Colorado v. Connelly, 479 U.S. 157 (1986)

Fundamental Cases in Procedural Law by Adam J. McKee

CHIEF JUSTICE REHNQUIST delivered the opinion of the Court.

In this case, the Supreme Court of Colorado held that the United States Constitution requires a court to suppress a confession when the mental state of the defendant, at the time he made the confession, interfered with his “rational intellect” and his “free will.” Because this decision seemed to conflict with prior holdings of this Court, we granted certiorari.  We conclude that the admissibility of this kind of statement is governed by state rules of evidence, rather than by our previous decisions regarding coerced confessions and Miranda waivers.  We therefore reverse.


On August 18, 1983, Officer Patrick Anderson of the Denver Police Department was in uniform, working in an off-duty capacity in downtown Denver.  Respondent Francis Connelly approached Officer Anderson and, without any prompting, stated that he had murdered someone and wanted to talk about it.  Anderson immediately advised respondent that he had the right to remain silent, that anything he said could be used against him in court, and that he had the right to an attorney prior to any police questioning.  Respondent stated that he understood these rights but he still wanted to talk about the murder.  Understandably bewildered by this confession, Officer Anderson asked respondent several questions.  Connelly denied that he had been drinking, denied that he had been taking any drugs, and stated that, in the past, he had been a patient in several mental hospitals.  Officer Anderson again told Connelly that he was under no obligation to say anything.  Connelly replied that it was “all right,” and that he would talk to Officer Anderson because his conscience had been bothering him.  To Officer Anderson, respondent appeared to understand fully the nature of his acts.

Shortly thereafter, Homicide Detective Stephen Antuna arrived.  Respondent was again advised of his rights, and Detective Antuna asked him “what he had on his mind.”  Respondent answered that he had come all the way from Boston to confess to the murder of Mary Ann Junta, a young girl whom he had killed in Denver sometime during November 1982.  Respondent was taken to police headquarters, and a search of police records revealed that the body of an unidentified female had been found in April 1983.  Respondent openly detailed his story to Detective Antuna and Sergeant Thomas Haney, and readily agreed to take the officers to the scene of the killing.  Under Connelly’s sole direction, the two officers and respondent proceeded in a police vehicle to the location of the crime. Respondent pointed out the exact location of the murder.  Throughout this episode, Detective Antuna perceived no indication whatsoever that respondent was suffering from any kind of mental illness.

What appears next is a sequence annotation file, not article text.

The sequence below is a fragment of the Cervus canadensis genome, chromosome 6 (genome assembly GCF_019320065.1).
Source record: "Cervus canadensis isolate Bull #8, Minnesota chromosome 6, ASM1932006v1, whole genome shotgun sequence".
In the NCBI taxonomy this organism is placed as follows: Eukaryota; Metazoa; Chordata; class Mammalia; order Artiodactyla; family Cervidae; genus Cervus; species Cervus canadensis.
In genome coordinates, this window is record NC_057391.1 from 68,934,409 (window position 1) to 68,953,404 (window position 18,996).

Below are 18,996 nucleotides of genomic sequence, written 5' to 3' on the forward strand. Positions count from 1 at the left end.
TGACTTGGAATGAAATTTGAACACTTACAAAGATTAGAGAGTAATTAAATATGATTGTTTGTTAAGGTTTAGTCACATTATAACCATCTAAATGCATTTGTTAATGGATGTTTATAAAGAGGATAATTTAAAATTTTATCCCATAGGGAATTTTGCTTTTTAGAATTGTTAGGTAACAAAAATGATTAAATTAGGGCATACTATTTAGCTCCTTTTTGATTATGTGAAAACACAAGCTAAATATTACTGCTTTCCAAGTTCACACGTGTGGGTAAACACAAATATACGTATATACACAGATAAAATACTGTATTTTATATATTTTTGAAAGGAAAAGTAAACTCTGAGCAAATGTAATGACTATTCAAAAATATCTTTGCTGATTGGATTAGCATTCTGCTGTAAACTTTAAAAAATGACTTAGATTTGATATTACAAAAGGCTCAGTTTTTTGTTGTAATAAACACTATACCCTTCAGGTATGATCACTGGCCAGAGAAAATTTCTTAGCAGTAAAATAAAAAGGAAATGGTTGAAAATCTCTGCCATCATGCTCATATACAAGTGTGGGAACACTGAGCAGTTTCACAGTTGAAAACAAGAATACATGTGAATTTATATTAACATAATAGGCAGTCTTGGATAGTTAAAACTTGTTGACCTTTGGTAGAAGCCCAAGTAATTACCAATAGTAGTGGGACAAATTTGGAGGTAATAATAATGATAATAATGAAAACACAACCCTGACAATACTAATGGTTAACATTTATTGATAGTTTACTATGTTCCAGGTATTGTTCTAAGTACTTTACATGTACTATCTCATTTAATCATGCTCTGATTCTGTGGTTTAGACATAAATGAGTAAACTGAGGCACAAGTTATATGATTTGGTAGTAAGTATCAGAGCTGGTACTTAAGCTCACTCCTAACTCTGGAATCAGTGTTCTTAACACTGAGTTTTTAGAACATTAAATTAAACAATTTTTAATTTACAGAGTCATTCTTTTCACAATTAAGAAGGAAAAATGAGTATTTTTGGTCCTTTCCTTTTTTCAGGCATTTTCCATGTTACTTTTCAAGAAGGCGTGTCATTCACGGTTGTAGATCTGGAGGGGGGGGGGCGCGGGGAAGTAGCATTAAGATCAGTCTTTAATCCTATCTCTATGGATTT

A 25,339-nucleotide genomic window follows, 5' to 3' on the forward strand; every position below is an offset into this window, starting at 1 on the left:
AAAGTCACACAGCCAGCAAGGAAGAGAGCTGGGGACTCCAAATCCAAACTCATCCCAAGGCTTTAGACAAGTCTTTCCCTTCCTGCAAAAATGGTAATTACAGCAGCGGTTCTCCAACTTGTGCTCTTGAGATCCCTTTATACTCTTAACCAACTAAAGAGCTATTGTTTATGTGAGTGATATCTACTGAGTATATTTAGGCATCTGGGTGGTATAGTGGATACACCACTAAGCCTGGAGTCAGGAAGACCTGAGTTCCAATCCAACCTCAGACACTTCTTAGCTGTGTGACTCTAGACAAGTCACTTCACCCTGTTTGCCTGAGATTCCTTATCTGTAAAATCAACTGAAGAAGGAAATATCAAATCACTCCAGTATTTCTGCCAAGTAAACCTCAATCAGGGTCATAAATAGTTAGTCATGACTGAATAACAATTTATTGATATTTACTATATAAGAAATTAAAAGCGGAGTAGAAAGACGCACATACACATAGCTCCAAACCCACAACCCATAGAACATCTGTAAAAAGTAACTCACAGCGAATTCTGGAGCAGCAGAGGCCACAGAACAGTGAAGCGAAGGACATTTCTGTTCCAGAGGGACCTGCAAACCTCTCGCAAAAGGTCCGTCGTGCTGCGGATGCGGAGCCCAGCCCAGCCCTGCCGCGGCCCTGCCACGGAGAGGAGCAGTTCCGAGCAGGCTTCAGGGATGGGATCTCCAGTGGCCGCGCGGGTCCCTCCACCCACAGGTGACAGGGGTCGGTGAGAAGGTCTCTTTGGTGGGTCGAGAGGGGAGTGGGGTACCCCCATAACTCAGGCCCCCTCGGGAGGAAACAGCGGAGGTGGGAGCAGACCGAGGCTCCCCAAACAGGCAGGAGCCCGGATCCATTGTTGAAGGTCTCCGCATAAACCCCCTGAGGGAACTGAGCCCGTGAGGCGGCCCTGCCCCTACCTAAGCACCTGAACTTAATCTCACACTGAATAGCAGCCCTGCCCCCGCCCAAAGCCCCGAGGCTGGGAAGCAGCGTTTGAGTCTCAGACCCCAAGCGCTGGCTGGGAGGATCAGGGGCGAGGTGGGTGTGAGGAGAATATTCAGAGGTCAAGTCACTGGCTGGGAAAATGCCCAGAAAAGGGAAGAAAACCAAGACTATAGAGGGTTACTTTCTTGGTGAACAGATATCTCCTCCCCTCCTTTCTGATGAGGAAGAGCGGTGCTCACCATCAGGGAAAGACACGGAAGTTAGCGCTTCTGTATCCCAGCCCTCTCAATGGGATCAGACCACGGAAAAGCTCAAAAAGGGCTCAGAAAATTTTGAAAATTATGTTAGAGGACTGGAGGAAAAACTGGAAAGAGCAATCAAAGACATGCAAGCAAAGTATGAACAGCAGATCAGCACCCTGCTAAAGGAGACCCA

Respondent was held overnight.  During an interview with the public defender’s office the following morning, he became visibly disoriented.  He began giving confused answers to questions, and for the first time, stated that “voices” had told him to come to Denver and that he had followed the directions of these voices in confessing.  Respondent was sent to a state hospital for evaluation.  He was initially found incompetent to assist in his own defense.  By March 1984, however, the doctors evaluating respondent determined that he was competent to proceed to trial.

At a preliminary hearing, respondent moved to suppress all of his statements.  Dr. Jeffrey Metzner, a psychiatrist employed by the state hospital, testified that respondent was suffering from chronic schizophrenia and was in a psychotic state at least as of August 17, 1983, the day before he confessed.  Metzner’s interviews with respondent revealed that respondent was following the “voice of God.”  This voice instructed respondent to withdraw money from the bank, to buy an airplane ticket, and to fly from Boston to Denver.  When respondent arrived from Boston, God’s voice became stronger and told respondent either to confess to the killing or to commit suicide.  Reluctantly following the command of the voices, respondent approached Officer Anderson and confessed.

Dr. Metzner testified that, in his expert opinion, respondent was experiencing “command hallucinations.”  This condition interfered with respondent’s “volitional abilities; that is, his ability to make free and rational choices.”  Dr. Metzner further testified that Connelly’s illness did not significantly impair his cognitive abilities.  Thus, respondent understood the rights he had when Officer Anderson and Detective Antuna advised him that he need not speak.  Dr. Metzner admitted that the “voices” could in reality be Connelly’s interpretation of his own guilt, but explained that in his opinion, Connelly’s psychosis motivated his confession.